1. DON’T DELAY A VISIT TO THE DOCTOR. In my part of the world most children are brought in a few days after the problem has started. The stock excuse is that the parents expected the condition to resolve spontaneously “because the last time it went away in two days.” Remember, all red eyes are not caused due to the same condition. Only your doctor with special equipment can decide what is which.

2. DON’T EXPERIMENT. The other thing is, many parents tend to experiment because of their over-enthusiasm to see a quick cure. They use old drops that have been lying at home or some ‘grandma’s remedies’ with native medicines. This fact is never mentioned till they are questioned about it, but they will happily find fault with medicines given by their last doctor! If you have already used something, carry the earlier medicines so your doctor will know what you used.

3. DON’T OVERDOSE. Never over use the medicines. Diseases don’t get cured by overdosing. In fact you can cause more damage by using medicine above the recommended dosage. There are no special drops for very small children unlike what is available in oral or injectable forms. We have to make do with the same drops that are used for adults. Only your doctor can tell you the correct dosage and frequency. Using more medicine will not make the problem go away faster, especially conditions like viral conjunctivitis which have a natural course.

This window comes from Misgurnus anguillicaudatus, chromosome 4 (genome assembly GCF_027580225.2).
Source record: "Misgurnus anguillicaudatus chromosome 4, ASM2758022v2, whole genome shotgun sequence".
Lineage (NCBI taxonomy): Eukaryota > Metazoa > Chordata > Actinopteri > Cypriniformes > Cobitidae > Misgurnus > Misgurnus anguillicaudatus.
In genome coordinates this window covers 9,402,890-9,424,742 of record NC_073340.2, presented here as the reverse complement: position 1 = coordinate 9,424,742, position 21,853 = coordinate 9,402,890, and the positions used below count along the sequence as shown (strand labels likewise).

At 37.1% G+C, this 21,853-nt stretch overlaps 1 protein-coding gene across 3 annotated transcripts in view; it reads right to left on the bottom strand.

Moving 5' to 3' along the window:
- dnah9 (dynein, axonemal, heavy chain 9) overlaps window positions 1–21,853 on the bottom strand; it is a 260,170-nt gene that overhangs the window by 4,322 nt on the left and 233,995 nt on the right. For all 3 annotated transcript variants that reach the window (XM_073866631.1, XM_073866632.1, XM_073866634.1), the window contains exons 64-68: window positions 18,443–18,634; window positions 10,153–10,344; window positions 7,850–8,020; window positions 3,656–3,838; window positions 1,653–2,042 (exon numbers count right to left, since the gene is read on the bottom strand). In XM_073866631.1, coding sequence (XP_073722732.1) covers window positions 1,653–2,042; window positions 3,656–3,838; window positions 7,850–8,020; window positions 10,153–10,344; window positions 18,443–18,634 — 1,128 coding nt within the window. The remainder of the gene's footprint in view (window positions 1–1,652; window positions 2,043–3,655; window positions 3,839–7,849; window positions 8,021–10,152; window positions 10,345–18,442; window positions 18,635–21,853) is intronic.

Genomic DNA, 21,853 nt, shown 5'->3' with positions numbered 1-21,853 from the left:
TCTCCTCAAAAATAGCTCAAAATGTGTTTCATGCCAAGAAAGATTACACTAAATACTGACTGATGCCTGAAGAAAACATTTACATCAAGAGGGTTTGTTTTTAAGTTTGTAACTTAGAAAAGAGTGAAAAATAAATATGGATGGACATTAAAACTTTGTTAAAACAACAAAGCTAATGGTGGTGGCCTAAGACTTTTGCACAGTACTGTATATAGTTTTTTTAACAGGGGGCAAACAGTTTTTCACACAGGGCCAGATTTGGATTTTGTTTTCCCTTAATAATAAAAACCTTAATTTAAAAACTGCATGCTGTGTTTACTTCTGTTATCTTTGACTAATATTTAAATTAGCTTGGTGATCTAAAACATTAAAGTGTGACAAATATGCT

4. BE PATIENT. We doctors don’t use magic. We use medicines. Every medicine needs sufficient time to work and the course has to be completed. It your doctor has asked you to apply the medicine for a specific number of days and then go for a follow up, do so. Follow up is to see how much difference the medicine has made. If there are multiple drops don’t be in a hurry and instill them all together. There has to be a sufficient interval between drops to allow it’s absorption, usually 5-10 minutes. Longer the interval, the better. Another reason for poor response is because some children refuse to allow drops to be instilled in their eyes. How to overcome that problem is described below.